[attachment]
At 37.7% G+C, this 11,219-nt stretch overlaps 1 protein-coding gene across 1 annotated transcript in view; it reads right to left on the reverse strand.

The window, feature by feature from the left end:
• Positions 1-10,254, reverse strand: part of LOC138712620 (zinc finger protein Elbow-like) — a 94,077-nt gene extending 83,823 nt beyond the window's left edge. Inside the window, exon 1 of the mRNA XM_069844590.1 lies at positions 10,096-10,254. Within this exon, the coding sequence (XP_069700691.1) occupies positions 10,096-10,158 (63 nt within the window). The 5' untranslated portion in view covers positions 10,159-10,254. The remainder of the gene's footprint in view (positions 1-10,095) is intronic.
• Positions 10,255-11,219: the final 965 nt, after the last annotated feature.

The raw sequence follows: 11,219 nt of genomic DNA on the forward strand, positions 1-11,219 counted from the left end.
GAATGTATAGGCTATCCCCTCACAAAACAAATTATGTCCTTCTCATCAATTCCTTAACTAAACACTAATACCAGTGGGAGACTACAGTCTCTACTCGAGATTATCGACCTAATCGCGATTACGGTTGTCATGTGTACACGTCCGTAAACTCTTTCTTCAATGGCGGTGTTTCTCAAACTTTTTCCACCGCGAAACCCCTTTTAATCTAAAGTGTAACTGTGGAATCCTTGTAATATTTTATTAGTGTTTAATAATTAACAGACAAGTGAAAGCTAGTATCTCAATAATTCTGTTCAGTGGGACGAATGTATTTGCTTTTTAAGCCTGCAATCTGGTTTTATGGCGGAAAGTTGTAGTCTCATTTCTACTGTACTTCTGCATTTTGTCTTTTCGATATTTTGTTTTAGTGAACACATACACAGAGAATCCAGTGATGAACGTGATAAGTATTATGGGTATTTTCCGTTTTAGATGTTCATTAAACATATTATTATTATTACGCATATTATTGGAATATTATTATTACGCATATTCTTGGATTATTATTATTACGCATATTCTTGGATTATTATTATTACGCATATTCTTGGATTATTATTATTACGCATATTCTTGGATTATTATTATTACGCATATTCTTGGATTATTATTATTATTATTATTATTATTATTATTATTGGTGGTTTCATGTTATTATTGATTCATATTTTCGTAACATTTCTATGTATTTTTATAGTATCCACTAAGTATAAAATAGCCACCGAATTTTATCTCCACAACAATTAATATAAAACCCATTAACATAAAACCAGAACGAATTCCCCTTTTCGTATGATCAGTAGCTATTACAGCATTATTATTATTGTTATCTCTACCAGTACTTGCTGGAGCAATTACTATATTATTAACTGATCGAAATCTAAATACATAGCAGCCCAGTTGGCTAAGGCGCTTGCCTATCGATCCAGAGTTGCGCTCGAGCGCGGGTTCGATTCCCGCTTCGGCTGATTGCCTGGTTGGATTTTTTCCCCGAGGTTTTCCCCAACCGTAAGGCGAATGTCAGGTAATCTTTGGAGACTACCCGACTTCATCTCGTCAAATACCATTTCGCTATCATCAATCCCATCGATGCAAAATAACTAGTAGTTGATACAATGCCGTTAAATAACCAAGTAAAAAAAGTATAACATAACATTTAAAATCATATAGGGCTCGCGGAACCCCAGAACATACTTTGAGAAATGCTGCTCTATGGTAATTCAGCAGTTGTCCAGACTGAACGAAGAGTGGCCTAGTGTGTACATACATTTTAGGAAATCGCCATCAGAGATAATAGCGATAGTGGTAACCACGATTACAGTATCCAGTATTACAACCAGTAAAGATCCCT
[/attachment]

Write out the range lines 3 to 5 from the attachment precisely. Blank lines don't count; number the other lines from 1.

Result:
• Positions 1-10,254, reverse strand: part of LOC138712620 (zinc finger protein Elbow-like) — a 94,077-nt gene extending 83,823 nt beyond the window's left edge. Inside the window, exon 1 of the mRNA XM_069844590.1 lies at positions 10,096-10,254. Within this exon, the coding sequence (XP_069700691.1) occupies positions 10,096-10,158 (63 nt within the window). The 5' untranslated portion in view covers positions 10,159-10,254. The remainder of the gene's footprint in view (positions 1-10,095) is intronic.
• Positions 10,255-11,219: the final 965 nt, after the last annotated feature.

The raw sequence follows: 11,219 nt of genomic DNA on the forward strand, positions 1-11,219 counted from the left end.